Relais Il Mignano is a noble building with a façade carved in the soft and blond Lecce stone softened by the embroideries of the “mignano”, the balcony from which, unseen, the ladies watched life flow by the street. The mignano is certainly the characterizing element of this place open to hospitality, so much so that the structure takes its name from this, that is part of a larger Albergo Diffuso project in the heart of the historic center of Nardò in Salento, which also includes Palazzo Sambiasi, the former monastery of Santa Teresa and Palazzo Manieri Zuccaro.
In Nardò where the past relives
But it is not the only one. Beyond the large door, an intimate courtyard with chairs and tables in white wrought iron welcomes those who enter and invites them to take a break before climbing the staircase that leads to the upper floors.
The first opens onto an elegant living room with a large fireplace that leads to a hallway which leads to the suites and terraces that stack one on top of the other. Then, through a spiral staircase, you reach the highest part of the Relais Il Mignano where you seem to touch the Aragonese Castle and admire a unique view over the whole city. While, on another shaded terrace, the tables of the restaurant housed in the building are arranged.
The large and bright suite of the Relais Il Mignano that welcomed us and our Otto is a room with light and restful tones, with a roof with exposed beamsin that in the silence of the night “chat” a little too much with creaks that put a strain on rest.
Maybe next time we will have the opportunity to stay in one of the rooms full of history and decorations of the former monastery that we have not been able to see as they are all booked. Thanks to the availability and courtesy of Sara, who accompanied us on a tour of the Albergo Diffuso facilities, we were able to admire the splendid halls of the Santa Teresa monastery.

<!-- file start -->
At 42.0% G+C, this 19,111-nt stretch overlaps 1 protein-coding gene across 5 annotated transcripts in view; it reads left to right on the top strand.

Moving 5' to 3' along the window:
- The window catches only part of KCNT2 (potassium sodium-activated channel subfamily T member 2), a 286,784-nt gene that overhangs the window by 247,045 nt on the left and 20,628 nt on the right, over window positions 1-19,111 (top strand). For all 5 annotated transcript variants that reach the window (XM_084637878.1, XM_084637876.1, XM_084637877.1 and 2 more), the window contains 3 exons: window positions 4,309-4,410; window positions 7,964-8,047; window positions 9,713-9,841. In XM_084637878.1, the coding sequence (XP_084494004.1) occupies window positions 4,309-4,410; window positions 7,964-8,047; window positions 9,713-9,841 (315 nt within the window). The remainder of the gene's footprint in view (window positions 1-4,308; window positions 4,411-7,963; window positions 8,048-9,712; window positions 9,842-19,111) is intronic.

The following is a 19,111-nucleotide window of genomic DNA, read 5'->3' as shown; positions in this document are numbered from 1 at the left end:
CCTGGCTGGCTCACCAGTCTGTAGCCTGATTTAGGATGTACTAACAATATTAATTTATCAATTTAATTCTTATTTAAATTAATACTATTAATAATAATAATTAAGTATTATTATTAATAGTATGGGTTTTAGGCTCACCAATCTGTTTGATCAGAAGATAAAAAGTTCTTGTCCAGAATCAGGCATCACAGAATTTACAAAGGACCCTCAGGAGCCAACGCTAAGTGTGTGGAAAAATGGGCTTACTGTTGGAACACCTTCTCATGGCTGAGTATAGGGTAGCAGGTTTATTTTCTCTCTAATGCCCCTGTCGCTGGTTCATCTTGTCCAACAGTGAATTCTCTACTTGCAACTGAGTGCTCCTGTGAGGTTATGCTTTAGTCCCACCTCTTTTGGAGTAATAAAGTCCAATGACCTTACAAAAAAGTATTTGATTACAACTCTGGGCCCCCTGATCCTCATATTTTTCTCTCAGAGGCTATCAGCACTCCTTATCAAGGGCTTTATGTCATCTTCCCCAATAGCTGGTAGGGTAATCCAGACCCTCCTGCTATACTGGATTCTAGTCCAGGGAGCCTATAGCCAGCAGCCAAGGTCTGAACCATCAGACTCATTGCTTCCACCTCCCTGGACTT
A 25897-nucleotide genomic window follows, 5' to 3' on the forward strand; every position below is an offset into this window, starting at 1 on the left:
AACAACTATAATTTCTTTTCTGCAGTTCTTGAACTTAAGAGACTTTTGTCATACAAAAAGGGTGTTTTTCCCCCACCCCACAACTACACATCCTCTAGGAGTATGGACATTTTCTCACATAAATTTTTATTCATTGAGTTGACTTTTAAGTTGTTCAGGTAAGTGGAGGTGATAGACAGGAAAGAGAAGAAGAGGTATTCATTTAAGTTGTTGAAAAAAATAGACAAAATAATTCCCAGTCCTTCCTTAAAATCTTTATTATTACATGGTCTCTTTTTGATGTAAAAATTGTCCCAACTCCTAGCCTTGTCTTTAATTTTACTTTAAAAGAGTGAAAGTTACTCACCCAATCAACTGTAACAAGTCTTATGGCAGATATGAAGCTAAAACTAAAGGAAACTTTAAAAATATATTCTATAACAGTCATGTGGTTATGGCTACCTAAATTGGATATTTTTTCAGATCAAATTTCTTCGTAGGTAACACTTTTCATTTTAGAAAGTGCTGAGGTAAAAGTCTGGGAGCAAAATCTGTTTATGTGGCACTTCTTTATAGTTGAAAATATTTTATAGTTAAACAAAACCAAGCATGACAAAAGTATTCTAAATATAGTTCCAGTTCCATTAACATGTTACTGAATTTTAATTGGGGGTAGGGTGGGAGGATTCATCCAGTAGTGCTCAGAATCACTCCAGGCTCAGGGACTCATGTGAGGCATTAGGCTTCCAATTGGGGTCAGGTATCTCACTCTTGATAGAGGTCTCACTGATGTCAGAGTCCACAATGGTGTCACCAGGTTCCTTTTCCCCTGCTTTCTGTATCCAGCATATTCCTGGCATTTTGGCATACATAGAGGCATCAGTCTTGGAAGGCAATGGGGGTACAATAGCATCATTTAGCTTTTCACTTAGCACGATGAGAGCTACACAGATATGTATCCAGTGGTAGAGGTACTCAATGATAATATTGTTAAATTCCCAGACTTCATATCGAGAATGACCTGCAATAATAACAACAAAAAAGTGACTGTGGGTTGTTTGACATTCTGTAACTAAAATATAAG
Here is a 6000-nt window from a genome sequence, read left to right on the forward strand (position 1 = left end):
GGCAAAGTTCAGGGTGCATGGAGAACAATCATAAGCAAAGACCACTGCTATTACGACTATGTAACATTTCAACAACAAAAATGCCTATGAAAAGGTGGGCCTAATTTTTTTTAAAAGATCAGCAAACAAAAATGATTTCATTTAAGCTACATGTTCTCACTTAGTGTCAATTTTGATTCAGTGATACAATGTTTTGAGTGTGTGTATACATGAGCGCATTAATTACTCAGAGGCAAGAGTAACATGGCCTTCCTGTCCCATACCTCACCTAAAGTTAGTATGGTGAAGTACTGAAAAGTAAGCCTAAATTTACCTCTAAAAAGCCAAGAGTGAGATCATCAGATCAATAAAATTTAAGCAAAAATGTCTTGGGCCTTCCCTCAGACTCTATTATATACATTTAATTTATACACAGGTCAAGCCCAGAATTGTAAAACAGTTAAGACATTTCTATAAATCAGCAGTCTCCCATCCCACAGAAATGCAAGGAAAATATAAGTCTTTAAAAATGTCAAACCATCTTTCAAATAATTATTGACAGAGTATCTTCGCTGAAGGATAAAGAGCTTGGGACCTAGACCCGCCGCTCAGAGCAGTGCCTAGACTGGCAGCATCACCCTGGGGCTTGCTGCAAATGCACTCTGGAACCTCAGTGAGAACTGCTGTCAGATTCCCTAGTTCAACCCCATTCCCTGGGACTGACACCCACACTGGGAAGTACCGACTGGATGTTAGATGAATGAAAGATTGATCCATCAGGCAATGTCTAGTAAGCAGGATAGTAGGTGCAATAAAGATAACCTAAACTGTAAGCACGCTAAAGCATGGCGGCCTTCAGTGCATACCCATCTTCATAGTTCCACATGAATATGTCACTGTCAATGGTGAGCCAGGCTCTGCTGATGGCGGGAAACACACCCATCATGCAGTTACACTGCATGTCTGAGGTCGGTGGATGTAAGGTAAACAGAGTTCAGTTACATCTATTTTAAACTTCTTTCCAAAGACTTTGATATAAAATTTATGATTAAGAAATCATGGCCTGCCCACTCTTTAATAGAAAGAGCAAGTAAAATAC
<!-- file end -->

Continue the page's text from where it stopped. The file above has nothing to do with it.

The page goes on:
Those on the ground floor, where you can still see the rotating window of the “ruota degli esposti” (baby hatch) in which the newborns abandoned who were entrusted to the nuns and the three coats of arms of the noble families to which the building belonged, are adorned on the walls and on the ceiling with Baroque sculptures by Maria Giovanni Tarantino, a flood of decorative elements with plant motifs, festoons of flowers and leaves in Lecce stone.
On the noble floor of the Sambiasi Palace there are large rooms with frescoed vaults and mosaic floors, which in the colors and decorations reflect the perfectly recovered ancient paintings.
We also managed to peek into one of the deluxe rooms created in the ancient stables of Palazzo Manieri Zuccaro. Here a wide staircase leads to the internal courtyard where the private swimming pool of the two suites is set, which also share access to the garden with the fragrant citrus grove.
We really liked the contrast between the modern design furnishings and the walls steeped in history that distinguishes the environments frequented in the past by the numerous illustrious figures of the aristocracy of the Kingdom of Naples and the Two Sicilies who came to Nardò.
Just as we found a nice idea to host the Mare Terra boutique curated by Spazioespanso, a Roman concept store that has chosen the former monastery in the town of Nardò as its summer home. The proposals that veer between the spirit of the territory with exclusive creations for the boutique and clothing, jewels and accessories of international scope are interesting.
We could not see from the inside instead the magnificent church of Santa Teresa finely decorated with blue stuccoes and with a cross vault.
Another missed opportunity was to be able to enjoy breakfast inside the Relais Il Mignano, on one of the terraces, but the alternative solution that was proposed to us allowed us to enjoy cappuccino and a delicious pasticciotto at the Caffè Parisi all shadow of the spire of the Immaculate Conception located in the center of Piazza Salandra, rightly considered one of the most beautiful in all of Salento.
Finally we were sorry not to be able to compare ourselves with Antonello Rizzello, not only the owner of the three structures that make up the Albergo Diffuso, but the one who restored them to their ancient splendor and who has undertaken the commitment to offer his guests the possibility to stay in the splendid rooms full of history of these magnificent buildings.
For us who are so passionate about history and who have often stayed in buildings belonging to the ADSI circuit, the Italian Historic Houses Association which brings together the owners of historic buildings from all over Italy (you can find our posts on Palazzo Ducale Venturi, Masseria Spina, Castello di Casamassella and Borgo della Marmotta), it would have been very interesting to have a chat with the founder of the Neretine Historic Houses also in relation to his activities of organizing cultural events and guided tours among noble palaces, castles, noble and eclectic villas, farms and secret gardens of the area.